The call for a further investigation by the US indicates a growing rivalry between multilateral and bilateral lenders seeking to play an increasingly influential development financing role in Africa. Under Adesina, the AfDB has become more assertive, seeking to diversify its revenue and resource base, and supporting African governments tapping into multiple sources of funding, including seeking Chinese loans. The AfDB has increased its capital by 123% to USD208 billion from USD93 billion as of October 2019, the largest amount in the bank's 50-year-plus history. Recently, the AfDB has been mobilising resources to fight the coronavirus disease 2019 (COVID-19) pandemic. The bank, using its triple-A investment rating by international credit rating agencies Fitch Ratings, Moody's Investors Service, and S&P Global Ratings, raised USD3 billion from a three-year social bond in March and also created a USD10-billion response facility to mitigate the impact of the COVID-19 pandemic on the continent. However, former US government official and current World Bank president David Malpass on 10 February criticised the AfDB and other multilateral development banks, saying that they have "a tendency to lend too quickly", adding to the continent's growing debt burden. These criticisms followed a 5 February report that Malpass plans to split the World Bank's African department into two as of 1 July 2020, reflecting an increasing focus on the region by the World Bank. Sub-Saharan Africa currently represents a third of the World Bank's loan portfolio, with lending likely to grow after the World Bank's recent capital increases. On 13 February, the AfDB called Malpass's statements "inaccurate and not fact-based", and said that "there is no systemic risk of debt distress", adding that the statements impugn the integrity of the bank. Likewise, the newly formed US International Development Finance Corporation (DFC) is also seeking to play an increased development finance role on the continent, signing a memorandum of understanding with the AfDB in November 2019 to mobilise private capital to support Africa's development. The increased lending role and leverage that Western-based development finance institutions (DFIs) are seeking conflicts with the supposed pro-China stance of Adesina - although we assess that this most likely represents a non-regional, agnostic stance. Adesina has welcomed Chinese investment and partnerships with banks such as the Export-Import Bank of China, China Development Bank, and Agricultural Bank of China, alongside other initiatives such as Chinese-financed special agro-industrial processing zones across Africa. Nonetheless, we assess that the outcome of the investigation is unlikely to lead to a credit rating downgrade or curtail the current portfolio of projects being financed due to the AfDB's strong underlying fundamentals. The investigation is unlikely to significantly threaten the AfDB's access to funding due to its diversified funding pool, as well as its strong shareholder support, notably from the US and Western states, which collectively own a 46% share in the AfDB.
The AfDB's president is likely to win a re-election bid for a second five-year tenure following a second investigation, conditional on his being fully exonerated. Adesina has repeatedly denied the allegations; he remains the sole candidate at the bank's annual general meeting in August 2020. Adesina enjoys considerable support from key regional bodies such as the African Union and the Economic Community of West African States (ECOWAS). Both Nigerian President Muhammadu Buhari, South African President Cyril Ramaphosa, and influential former Nigerian president Olusegun Obasanjo have commended Adesina's efforts in securing COVID-19 funds for the continent and support his second-term bid. Likewise, the AU's executive council's support for Adesina's candidacy for a second term as AfDB president lends further credence to his bid. Potential candidates for the AfDB presidency if Adesina is found guilty of some of the allegations and ousted include Ngozi Okonjo-Iweala, former Nigerian finance minister and World Bank vice-president; Trevor Manuel, former South African finance minister; and Tidjane Thiam, former Credit Suisse CEO. Nigeria is highly likely to lobby for a like-for-like replacement, making Okonjo-Iweala the leading consensus candidate.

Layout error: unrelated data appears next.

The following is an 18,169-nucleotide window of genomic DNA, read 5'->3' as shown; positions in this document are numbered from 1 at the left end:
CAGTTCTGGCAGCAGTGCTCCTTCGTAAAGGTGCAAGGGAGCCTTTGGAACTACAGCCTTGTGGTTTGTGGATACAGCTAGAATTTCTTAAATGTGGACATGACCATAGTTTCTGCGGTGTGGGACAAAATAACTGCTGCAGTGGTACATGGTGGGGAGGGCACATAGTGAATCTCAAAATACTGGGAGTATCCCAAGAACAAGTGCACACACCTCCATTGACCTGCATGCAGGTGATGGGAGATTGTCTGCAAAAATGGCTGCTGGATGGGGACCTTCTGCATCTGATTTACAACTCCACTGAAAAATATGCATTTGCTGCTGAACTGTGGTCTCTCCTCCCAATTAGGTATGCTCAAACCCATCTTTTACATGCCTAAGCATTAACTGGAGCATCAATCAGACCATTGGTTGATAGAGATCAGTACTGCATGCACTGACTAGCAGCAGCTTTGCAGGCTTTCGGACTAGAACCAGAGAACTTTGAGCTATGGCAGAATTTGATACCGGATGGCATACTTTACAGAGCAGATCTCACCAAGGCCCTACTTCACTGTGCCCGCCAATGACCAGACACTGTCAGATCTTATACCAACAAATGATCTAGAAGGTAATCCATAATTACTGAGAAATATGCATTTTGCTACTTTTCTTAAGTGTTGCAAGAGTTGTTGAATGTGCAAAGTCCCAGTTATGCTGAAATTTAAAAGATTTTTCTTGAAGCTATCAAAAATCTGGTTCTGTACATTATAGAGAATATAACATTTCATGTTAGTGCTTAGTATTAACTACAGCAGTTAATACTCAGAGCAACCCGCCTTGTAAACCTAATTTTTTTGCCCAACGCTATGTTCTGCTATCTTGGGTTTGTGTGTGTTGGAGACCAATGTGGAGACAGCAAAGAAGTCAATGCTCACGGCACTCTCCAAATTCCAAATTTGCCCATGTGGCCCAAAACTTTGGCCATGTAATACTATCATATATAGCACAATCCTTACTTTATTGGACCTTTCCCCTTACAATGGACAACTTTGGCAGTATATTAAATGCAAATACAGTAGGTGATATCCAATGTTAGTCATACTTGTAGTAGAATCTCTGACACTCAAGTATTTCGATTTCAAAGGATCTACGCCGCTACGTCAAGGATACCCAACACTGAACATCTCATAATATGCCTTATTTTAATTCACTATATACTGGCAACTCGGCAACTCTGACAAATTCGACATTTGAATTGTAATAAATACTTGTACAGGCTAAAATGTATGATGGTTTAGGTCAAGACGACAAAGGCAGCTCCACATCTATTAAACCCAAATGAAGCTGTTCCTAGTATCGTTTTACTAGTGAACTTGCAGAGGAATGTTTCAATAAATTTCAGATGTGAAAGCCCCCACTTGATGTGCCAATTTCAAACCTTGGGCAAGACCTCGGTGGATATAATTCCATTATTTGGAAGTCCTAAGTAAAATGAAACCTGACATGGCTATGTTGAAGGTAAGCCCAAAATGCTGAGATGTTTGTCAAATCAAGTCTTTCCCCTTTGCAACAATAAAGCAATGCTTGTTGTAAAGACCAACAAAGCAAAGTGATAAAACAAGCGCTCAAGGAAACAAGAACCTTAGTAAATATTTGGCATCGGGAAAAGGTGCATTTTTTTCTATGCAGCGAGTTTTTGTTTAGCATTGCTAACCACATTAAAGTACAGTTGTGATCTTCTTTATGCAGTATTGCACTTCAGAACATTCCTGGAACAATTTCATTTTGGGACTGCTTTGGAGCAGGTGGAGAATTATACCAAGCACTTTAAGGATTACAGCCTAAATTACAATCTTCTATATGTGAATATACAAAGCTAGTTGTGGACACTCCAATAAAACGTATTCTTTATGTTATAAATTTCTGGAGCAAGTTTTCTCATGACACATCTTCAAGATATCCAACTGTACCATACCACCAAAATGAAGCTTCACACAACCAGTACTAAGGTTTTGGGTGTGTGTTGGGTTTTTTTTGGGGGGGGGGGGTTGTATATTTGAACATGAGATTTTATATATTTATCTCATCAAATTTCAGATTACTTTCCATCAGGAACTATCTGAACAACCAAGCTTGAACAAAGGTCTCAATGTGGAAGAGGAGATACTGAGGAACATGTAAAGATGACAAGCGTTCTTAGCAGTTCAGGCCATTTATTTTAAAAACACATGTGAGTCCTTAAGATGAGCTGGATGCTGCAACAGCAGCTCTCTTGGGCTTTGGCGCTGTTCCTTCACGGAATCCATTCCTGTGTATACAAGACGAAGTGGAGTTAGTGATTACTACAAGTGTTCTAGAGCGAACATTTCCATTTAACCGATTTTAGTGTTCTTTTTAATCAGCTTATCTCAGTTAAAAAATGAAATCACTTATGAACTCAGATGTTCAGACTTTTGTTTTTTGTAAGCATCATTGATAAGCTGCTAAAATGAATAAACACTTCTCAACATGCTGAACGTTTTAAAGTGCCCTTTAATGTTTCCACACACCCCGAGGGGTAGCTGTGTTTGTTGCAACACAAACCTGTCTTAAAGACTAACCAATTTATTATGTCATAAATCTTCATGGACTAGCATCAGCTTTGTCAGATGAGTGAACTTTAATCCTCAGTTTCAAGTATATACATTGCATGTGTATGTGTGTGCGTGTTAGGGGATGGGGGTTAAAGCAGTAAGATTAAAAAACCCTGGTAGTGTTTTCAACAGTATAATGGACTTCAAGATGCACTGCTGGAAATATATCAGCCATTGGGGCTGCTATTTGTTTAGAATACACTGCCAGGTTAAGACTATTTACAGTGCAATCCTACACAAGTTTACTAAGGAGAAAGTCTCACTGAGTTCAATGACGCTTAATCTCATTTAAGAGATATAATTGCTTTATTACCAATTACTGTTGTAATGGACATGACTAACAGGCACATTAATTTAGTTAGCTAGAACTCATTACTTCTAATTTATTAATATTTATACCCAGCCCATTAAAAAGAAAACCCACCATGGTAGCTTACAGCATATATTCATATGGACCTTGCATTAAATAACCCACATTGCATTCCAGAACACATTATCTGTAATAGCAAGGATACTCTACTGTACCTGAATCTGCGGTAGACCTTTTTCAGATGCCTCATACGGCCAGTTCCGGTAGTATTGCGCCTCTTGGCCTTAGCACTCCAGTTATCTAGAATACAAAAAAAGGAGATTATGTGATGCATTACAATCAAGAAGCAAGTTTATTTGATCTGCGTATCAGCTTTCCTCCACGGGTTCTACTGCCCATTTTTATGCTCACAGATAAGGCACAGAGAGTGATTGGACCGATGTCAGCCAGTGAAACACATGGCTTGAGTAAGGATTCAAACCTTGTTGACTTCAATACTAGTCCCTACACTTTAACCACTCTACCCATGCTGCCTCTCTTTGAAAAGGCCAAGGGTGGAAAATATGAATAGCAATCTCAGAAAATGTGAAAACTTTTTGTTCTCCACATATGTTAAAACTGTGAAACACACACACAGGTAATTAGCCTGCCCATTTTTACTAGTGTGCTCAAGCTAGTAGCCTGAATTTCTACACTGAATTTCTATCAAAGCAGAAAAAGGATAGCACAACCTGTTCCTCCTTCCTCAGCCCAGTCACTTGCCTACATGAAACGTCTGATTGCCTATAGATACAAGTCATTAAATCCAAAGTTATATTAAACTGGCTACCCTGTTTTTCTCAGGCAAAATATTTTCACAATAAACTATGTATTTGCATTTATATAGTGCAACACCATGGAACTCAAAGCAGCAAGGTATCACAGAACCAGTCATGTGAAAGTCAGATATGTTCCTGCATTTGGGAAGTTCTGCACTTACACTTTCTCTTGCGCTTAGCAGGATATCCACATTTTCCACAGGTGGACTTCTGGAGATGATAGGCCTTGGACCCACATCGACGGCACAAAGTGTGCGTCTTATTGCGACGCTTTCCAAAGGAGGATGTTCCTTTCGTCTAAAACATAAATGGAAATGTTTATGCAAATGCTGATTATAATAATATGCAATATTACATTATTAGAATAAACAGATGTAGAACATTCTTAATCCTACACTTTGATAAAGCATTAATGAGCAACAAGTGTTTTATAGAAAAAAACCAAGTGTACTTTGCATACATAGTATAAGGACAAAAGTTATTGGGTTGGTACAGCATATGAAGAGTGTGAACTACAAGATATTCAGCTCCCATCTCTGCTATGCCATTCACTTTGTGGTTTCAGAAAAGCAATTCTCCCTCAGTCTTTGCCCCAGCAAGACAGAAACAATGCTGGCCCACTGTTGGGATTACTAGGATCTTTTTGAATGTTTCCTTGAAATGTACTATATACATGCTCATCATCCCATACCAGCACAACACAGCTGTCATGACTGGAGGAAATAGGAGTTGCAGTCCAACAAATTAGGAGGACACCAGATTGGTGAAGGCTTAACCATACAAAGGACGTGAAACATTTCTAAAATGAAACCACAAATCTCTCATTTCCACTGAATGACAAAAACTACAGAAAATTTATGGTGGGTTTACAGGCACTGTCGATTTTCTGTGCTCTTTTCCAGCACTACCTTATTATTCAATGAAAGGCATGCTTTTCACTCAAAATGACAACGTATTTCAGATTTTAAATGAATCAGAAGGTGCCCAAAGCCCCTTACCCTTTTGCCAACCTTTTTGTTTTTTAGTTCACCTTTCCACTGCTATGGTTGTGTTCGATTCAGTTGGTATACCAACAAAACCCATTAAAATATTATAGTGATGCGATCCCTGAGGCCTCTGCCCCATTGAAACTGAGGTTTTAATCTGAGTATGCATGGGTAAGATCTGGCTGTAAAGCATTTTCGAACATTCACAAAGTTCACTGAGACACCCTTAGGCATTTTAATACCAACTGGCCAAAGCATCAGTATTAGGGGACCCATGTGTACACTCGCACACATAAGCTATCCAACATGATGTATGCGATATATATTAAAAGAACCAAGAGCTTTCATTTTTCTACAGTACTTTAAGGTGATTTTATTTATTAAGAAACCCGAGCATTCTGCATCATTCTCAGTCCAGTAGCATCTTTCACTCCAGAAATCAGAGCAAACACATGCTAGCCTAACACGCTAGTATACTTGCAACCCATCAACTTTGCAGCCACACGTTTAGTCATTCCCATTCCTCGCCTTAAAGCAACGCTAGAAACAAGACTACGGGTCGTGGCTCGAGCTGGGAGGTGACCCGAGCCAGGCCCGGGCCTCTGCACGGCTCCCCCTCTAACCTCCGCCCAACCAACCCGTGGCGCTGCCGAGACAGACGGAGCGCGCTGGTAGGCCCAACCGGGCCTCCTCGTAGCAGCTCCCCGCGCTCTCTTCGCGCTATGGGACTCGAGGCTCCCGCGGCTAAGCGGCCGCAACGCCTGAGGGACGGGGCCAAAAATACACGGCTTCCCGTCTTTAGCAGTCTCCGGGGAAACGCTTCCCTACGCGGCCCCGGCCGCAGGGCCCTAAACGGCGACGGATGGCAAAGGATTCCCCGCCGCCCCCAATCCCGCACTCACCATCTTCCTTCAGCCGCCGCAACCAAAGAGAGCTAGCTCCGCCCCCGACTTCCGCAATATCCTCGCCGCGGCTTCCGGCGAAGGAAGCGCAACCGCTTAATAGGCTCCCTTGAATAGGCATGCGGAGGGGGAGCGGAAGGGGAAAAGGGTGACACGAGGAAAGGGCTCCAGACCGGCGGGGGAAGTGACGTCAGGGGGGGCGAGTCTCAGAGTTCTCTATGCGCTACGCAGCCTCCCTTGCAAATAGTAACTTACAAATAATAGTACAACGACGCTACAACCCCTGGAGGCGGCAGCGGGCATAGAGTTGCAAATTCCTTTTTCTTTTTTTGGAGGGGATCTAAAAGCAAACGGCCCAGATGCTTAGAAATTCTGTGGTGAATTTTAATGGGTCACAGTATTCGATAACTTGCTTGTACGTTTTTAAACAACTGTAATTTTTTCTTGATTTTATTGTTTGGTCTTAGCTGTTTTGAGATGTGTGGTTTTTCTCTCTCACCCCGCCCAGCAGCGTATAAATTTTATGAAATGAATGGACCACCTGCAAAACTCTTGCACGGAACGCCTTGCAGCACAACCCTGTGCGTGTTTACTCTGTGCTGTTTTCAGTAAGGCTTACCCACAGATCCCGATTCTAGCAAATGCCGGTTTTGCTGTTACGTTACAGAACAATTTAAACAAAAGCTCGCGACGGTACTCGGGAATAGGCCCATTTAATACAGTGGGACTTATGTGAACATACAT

Indicators of changing risk environment
- Lack of agreement at the AU's July Heads of State Summit on a consensus candidate, with different parties split between backing Adesina or a replacement such as Ngozi Okonjo-Iweala, Trevor Manuel, or Tidjane Thiam.
- New investigations find Adesina guilty of some of the allegations, forcing him to resign and increasing the AfDB's reputational risk.
- The outcome of investigations into the bank's lending practices increases the risk of a credit rating review or downgrade by finding bad assets.
- Successful lobbying by Nigeria and other African sovereign shareholders for Adesina to be retained, indicating Adesina is likely to win a second five-year term.
- Other solidarity support, especially from Francophone African countries which typically prefer French candidates, increases Adesina's chances of being re-elected.
- An announcement by the external investigative body exonerating Adesina of all allegations, further bolstering his image and the bank's reputation, indicating the strength of the internal compliance processes.